So, what is Women Deliver?
Women Deliver advocates for gender equality and the health and rights of girls and women. Its conference at the beginning of June focused on gender equality, particularly
- women and girl’s wellbeing
- health – including sexual and reproductive health
- women’s and girls’ rights.
The four-day event saw a colossal turnout of 8,000 people – including young people, journalists, global organisations and civil society organisations.
Did women deliver?
Young female leaders certainly delivered in their speeches, dances and performances – and receiving standing ovations. During the plenary session, for example, youth leader Natasha, boldly told heads of state that there needs to be “action now”.
Five people really stood out for me (OK – I’m slightly biased!). Florence from Rwanda, Jade from the Philippines, Jane from Kenya, Ana from Canada and Barsha from Nepal designed, delivered and spoke at an entirely youth-led side event. They presented – and delivered – as experts on nutrition, while highlighting its linkages with the other 16 Sustainable Development Goals (SDGs).
The event also provided a platform for the launch of the Youth Advocacy Toolkit for Nutrition (created by the wider YL4N). And it was launched with a bang! Unlike more traditional side events and panel discussions, this event created concrete actions and invited the audience to commit to them – such as making a pledge on the ‘promise wall’ to use the toolkit as a guides in their own work and with their communities. And even more unconventional, the event began with songs, continued with a performance and closed with a speech to set your pulse racing. Proof that shaking things up can have a powerful impact!
Following on from this young, fun and innovative side event, all five youth leaders were invited to speak on other panels hosted by Save the Children, Nutrition International, the Global Alliance for the Investment in Nutrition (GAIN), RESULTS and the Scaling Up Nutrition Movement. It certainly wasn’t a quiet week in Vancouver!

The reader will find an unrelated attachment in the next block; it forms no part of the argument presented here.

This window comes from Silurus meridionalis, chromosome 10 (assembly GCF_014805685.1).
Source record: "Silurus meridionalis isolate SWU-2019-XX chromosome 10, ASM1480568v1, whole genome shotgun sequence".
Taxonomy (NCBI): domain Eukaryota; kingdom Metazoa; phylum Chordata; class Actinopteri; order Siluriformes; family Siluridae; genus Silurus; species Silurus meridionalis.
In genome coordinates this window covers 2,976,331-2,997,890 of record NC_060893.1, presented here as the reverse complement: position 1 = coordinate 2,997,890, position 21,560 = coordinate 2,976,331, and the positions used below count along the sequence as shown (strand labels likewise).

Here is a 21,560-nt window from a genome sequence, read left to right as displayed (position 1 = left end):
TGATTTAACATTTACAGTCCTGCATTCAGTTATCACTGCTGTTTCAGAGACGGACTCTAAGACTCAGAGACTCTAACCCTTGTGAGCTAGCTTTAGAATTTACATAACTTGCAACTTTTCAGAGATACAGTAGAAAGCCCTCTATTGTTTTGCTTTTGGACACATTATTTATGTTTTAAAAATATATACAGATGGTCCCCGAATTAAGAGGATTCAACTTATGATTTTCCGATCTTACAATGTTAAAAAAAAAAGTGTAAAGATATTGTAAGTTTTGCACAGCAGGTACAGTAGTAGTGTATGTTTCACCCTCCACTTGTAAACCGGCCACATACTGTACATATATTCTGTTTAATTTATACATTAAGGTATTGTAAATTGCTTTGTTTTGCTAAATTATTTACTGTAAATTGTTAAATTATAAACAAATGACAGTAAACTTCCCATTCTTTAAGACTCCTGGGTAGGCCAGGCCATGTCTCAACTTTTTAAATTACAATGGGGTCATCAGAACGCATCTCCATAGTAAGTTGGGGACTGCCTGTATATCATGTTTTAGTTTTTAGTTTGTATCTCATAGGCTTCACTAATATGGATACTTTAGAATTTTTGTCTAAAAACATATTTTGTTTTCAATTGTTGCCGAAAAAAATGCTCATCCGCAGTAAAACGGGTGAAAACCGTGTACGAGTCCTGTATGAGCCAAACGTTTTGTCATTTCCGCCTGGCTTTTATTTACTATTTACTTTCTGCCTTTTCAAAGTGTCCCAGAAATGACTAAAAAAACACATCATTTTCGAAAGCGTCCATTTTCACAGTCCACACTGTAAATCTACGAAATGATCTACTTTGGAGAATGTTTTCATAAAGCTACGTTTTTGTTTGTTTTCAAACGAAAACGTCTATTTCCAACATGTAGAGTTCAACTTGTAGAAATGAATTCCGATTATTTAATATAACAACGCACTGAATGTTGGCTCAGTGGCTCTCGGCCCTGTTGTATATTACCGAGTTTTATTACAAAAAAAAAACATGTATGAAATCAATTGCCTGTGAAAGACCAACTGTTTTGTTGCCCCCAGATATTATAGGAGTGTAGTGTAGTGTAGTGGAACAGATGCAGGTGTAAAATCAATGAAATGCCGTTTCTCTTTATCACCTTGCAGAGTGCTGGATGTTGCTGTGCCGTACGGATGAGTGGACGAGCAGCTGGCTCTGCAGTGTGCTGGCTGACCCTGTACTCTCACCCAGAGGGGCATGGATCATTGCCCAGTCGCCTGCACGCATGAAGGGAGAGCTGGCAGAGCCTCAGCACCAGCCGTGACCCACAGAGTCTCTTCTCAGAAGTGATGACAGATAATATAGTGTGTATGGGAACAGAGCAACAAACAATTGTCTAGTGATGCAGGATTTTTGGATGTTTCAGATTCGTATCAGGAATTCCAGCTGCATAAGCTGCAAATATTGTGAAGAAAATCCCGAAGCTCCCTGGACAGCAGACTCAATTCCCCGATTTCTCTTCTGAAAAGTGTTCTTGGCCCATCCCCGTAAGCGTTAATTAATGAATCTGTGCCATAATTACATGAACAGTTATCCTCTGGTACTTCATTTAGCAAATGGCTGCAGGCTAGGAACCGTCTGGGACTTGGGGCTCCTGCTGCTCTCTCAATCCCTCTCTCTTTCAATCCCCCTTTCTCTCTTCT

The youth advocates highlighted the linkages between malnutrition, child marriage and early pregnancy. And they set out how malnutrition is a gendered issue: in many countries and communities, girls and women often eat last and least.
The amazing thing about Women Deliver conference for me was that young people really were taken seriously. Rather than sitting quietly on the sidelines, young people were front and centre, right there on the podium. Their presence wasn’t tokenistic; instead they shared the stage with heads of state.
I think other global conferences can learn a lot from Women Deliver’s approach. As a matter of course, ‘Generation Youth’ should be incorporated into conversations from the get-go, not as an afterthought. In the world of nutrition, next year is critical: ‘Tokyo 2020’ marks the launch of potential new commitments made by governments, donors and philanthropists to the World Health Assembly targets to reduce hunger and malnutrition. Now more than ever, it’s time to think how we target these different audiences, while ensuring that different communities’ voices – particularly young people’s voices – are heard.
Let’s keep the momentum going and give young people opportunities to have their rightful say in decision making. Because young people are not just future leaders; across the globe they’re leading right now. It’s time for the rest of us to take notice .